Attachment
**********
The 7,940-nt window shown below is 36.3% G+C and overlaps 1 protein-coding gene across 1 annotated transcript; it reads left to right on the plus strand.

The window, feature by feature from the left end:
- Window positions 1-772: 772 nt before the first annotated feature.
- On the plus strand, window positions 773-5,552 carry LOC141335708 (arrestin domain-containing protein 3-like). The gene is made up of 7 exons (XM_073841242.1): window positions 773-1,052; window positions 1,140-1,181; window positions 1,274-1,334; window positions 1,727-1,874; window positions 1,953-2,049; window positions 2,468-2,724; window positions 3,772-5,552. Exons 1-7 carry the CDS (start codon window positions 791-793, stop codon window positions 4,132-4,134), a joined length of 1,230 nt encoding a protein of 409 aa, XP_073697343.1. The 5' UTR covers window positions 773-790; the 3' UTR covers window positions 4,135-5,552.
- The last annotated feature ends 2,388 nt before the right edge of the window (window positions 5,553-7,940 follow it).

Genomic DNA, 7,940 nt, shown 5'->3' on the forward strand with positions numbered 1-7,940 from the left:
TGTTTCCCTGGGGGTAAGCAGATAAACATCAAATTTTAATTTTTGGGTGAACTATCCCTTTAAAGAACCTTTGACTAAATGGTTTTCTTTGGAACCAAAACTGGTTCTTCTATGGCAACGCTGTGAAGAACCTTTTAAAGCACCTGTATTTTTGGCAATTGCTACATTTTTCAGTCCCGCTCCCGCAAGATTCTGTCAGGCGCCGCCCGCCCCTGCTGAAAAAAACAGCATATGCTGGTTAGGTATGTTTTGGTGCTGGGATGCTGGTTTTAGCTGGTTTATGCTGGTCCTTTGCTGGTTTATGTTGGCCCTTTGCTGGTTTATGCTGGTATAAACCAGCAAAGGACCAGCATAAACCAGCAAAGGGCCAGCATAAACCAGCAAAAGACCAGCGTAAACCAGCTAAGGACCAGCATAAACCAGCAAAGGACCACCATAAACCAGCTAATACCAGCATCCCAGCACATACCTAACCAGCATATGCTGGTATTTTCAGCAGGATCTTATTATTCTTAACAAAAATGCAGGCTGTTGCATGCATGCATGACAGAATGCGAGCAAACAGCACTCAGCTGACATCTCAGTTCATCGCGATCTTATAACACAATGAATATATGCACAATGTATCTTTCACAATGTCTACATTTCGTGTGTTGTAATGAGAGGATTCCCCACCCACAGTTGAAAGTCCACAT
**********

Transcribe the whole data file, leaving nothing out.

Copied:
The 7,940-nt window shown below is 36.3% G+C and overlaps 1 protein-coding gene across 1 annotated transcript; it reads left to right on the plus strand.

The window, feature by feature from the left end:
- Window positions 1-772: 772 nt before the first annotated feature.
- On the plus strand, window positions 773-5,552 carry LOC141335708 (arrestin domain-containing protein 3-like). The gene is made up of 7 exons (XM_073841242.1): window positions 773-1,052; window positions 1,140-1,181; window positions 1,274-1,334; window positions 1,727-1,874; window positions 1,953-2,049; window positions 2,468-2,724; window positions 3,772-5,552. Exons 1-7 carry the CDS (start codon window positions 791-793, stop codon window positions 4,132-4,134), a joined length of 1,230 nt encoding a protein of 409 aa, XP_073697343.1. The 5' UTR covers window positions 773-790; the 3' UTR covers window positions 4,135-5,552.
- The last annotated feature ends 2,388 nt before the right edge of the window (window positions 5,553-7,940 follow it).

Genomic DNA, 7,940 nt, shown 5'->3' on the forward strand with positions numbered 1-7,940 from the left:
TGTTTCCCTGGGGGTAAGCAGATAAACATCAAATTTTAATTTTTGGGTGAACTATCCCTTTAAAGAACCTTTGACTAAATGGTTTTCTTTGGAACCAAAACTGGTTCTTCTATGGCAACGCTGTGAAGAACCTTTTAAAGCACCTGTATTTTTGGCAATTGCTACATTTTTCAGTCCCGCTCCCGCAAGATTCTGTCAGGCGCCGCCCGCCCCTGCTGAAAAAAACAGCATATGCTGGTTAGGTATGTTTTGGTGCTGGGATGCTGGTTTTAGCTGGTTTATGCTGGTCCTTTGCTGGTTTATGTTGGCCCTTTGCTGGTTTATGCTGGTATAAACCAGCAAAGGACCAGCATAAACCAGCAAAGGGCCAGCATAAACCAGCAAAAGACCAGCGTAAACCAGCTAAGGACCAGCATAAACCAGCAAAGGACCACCATAAACCAGCTAATACCAGCATCCCAGCACATACCTAACCAGCATATGCTGGTATTTTCAGCAGGATCTTATTATTCTTAACAAAAATGCAGGCTGTTGCATGCATGCATGACAGAATGCGAGCAAACAGCACTCAGCTGACATCTCAGTTCATCGCGATCTTATAACACAATGAATATATGCACAATGTATCTTTCACAATGTCTACATTTCGTGTGTTGTAATGAGAGGATTCCCCACCCACAGTTGAAAGTCCACAT